Retailers shift their ad spending from TV, radio and print ads to digital ads.
It’s now certain that Circuit City as an e-commerce site will live on, but the final bidders won’t know until next month who will own the bankrupt chain retailer’s web assets and brand name. A bankruptcy court judge has set an auction date of May 11.
It’s now certain that Circuit City as an e-commerce site will live on, but the final bidders won’t know until next month who will own the bankrupt chain retailer’s web assets and brand name.
On Monday, Systemax Inc., which already operates TigerDirect.com and CompUSA.com, put in a bid of $6.5 million to acquire the assets of CircuitCity.com, the Circuit City name, certain undisclosed customer information related to the web and other intellectual property.
But Systemax and other bidders, including Hilco Trading Co. Inc., a Northbrook, IL, retail industry asset evaluation and liquidation firm, will have to wait until a final auction on May 11 following a decision yesterday by a judge for the U.S. Bankruptcy Court for the Eastern District of Virginia. The May 11 auction will be held in the New York office of Circuit City’s bankruptcy law firm, Skadden, Arps, Slate, Meagher & Flom LLP.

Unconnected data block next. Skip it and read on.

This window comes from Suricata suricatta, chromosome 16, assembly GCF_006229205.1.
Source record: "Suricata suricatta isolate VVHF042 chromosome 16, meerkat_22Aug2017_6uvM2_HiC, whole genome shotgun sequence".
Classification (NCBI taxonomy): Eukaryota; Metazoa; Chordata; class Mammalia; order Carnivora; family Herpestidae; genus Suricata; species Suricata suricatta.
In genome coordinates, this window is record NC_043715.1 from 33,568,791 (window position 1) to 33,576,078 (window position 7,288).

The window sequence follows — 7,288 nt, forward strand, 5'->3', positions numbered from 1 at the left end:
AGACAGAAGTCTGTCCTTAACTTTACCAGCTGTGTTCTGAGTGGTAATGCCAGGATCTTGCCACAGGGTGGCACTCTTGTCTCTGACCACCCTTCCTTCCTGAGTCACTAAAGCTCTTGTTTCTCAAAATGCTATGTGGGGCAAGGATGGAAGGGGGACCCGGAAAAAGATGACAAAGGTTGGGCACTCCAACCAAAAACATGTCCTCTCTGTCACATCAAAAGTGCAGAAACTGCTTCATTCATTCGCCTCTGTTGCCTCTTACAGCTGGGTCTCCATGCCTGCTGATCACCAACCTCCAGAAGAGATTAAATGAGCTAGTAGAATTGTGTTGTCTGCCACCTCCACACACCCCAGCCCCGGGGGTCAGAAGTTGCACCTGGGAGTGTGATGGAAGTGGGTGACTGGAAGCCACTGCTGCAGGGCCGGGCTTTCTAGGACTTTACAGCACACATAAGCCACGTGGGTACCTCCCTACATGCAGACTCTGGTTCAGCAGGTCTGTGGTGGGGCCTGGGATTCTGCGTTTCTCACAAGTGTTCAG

Following the auction, the final date to close any sale of Circuit City’s e-commerce assets is May 13, according to Circuit City’s latest bankruptcy filing. If Systemax, No. 22 in the Internet Retailer Top 500 Guide, fails to win its stalking horse bid for CircuitCity.com, it will be entitled to some unspecified amount of compensation, the company says. A stalking horse bid occurs when an interested buyer is chosen by a bankrupt company as the preferred acquirer of its assets; the bid closes the door on very low bids for the assets up for sale.